For the first time in mice, researchers demonstrated that heart problems associated with the flu are not caused by raging inflammation in the lungs, as had previously been predicted. Instead, the electrical malfunctions and heart scarring seen in some of the sickest flu patients, according to the Ohio State University study, are caused by direct influenza infection of cardiac cells.
Previous research had found flu viral particles in cardiac cells of infected mice, but the team couldn’t be certain that their presence in the heart was causing cardiac damage. When scientists infected mice with a genetically altered flu virus that couldn’t replicate in heart cells, the mice developed classic inflammatory flu symptoms but no cardiac complications.
“We showed that even when you have a very severe infection in the lungs, if you’re using that virus that can’t replicate in the heart, you don’t get those cardiac complications,” said lead author Jacob Yount, associate professor of microbial infection and immunity in Ohio State’s College of Medicine.
“It demonstrates that the complications are caused by a direct infection of the heart. We must now determine what direct infection does: does it kill heart cells? Is it going to have long-term consequences? Do repeated infections result in heart complications that worsen over time? We now have a lot of questions to answer.”
We have this mouse model and this virus, which allowed us to distinguish between severe lung inflammation and direct virus replication in the heart. We hadn’t been able to separate those two things in the past. If the virus is not replicating strongly in the heart, you do not see the same electrical abnormalities or fibrotic response.Jacob Yount
The findings have been published in the journal Science Advances. It has long been known that hospitalized flu patients can develop heart problems. According to a 2020 study, approximately 12% of adults hospitalized with the flu in the United States over an eight-year period developed sudden, serious heart complications.
Yount has studied flu for years, and his lab developed a mouse model lacking IFITM3, the gene that codes for a key protein in the innate immune system’s clearance of viral infections. His team found in a 2019 study that flu-infected mice lacking the IFITM3 gene were at higher risk for developing cardiac issues.
These mice are not only highly susceptible to flu, but they also lack the same antiviral protein that some people lack: A genetic variant that causes IFITM3 deficiency affects approximately 20% of Chinese people and 4% of Europeans.
“We know those people are more susceptible to severe flu infections, and our mouse research would suggest they’re also more susceptible to heart complications with the flu,” said Yount, who is also a program co-director of Ohio State’s Infectious Diseases Institute’s Viruses and Emerging Pathogens Program.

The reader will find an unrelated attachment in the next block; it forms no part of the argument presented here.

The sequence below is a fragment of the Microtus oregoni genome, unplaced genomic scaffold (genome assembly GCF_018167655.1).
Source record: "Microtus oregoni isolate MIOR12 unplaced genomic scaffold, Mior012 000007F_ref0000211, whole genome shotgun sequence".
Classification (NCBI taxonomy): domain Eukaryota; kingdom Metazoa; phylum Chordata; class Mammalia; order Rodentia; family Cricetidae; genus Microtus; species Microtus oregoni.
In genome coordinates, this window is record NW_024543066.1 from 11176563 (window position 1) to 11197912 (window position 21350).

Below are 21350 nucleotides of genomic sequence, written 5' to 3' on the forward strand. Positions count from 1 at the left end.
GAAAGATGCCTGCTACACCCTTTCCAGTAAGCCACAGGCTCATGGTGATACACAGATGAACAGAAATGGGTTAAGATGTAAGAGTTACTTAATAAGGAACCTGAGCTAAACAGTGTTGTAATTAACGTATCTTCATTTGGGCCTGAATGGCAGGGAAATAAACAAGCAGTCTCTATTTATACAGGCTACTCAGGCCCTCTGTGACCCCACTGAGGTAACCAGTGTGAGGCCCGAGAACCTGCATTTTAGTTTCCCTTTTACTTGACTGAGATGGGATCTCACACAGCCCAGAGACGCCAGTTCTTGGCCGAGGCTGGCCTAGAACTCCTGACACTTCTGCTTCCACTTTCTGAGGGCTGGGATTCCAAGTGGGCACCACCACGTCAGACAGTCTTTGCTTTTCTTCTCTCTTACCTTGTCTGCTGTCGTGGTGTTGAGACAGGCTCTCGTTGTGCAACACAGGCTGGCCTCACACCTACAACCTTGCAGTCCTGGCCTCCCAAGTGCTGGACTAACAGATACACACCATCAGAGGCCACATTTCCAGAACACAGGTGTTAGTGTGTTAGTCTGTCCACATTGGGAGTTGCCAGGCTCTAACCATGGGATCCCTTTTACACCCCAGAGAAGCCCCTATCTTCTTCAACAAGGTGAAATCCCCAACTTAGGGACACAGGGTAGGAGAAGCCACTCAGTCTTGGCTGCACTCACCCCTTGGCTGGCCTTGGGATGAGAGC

The researchers altered the genome of an H1N1 flu strain for this study so that the virus could not hijack heart cells to replicate itself. They injected normal mice and mice lacking IFITM3 with the altered virus and a control virus.
Both viruses caused lung and systemic inflammation and produced large amounts of viral particles in the mice, but the altered virus went undetected in normal mouse heart cells and was present in much lower concentrations in IFITM3-deficient mouse hearts. These findings enabled direct comparisons of mice hearts with and without robust virus replication.
The researchers discovered less heart muscle damage, lower biomarkers for cell injury, less scarring or fibrosis of heart tissue, and fewer electrical signaling issues in the hearts of mice given the genetically altered virus.
“We have this mouse model and this virus, which allowed us to distinguish between severe lung inflammation and direct virus replication in the heart. We hadn’t been able to separate those two things in the past “Yount stated “If the virus is not replicating strongly in the heart, you do not see the same electrical abnormalities or fibrotic response.”
There is still much to discover. Influenza spends the majority of its time infiltrating the lungs, but it is rarely found in the blood or other organs. But it does get to the heart – and figuring out how this happens is part of Yount’s ongoing research.
It’s too early to say how this research will affect the treatment of hospitalized flu patients with cardiac complications, but Yount believes that clearing the viral infection is key to reducing flu’s problematic effects on the heart. “One thing this tells us is that this is yet another reason to get your flu shot, because you don’t want the flu to infect your heart, which is a possibility,” he said.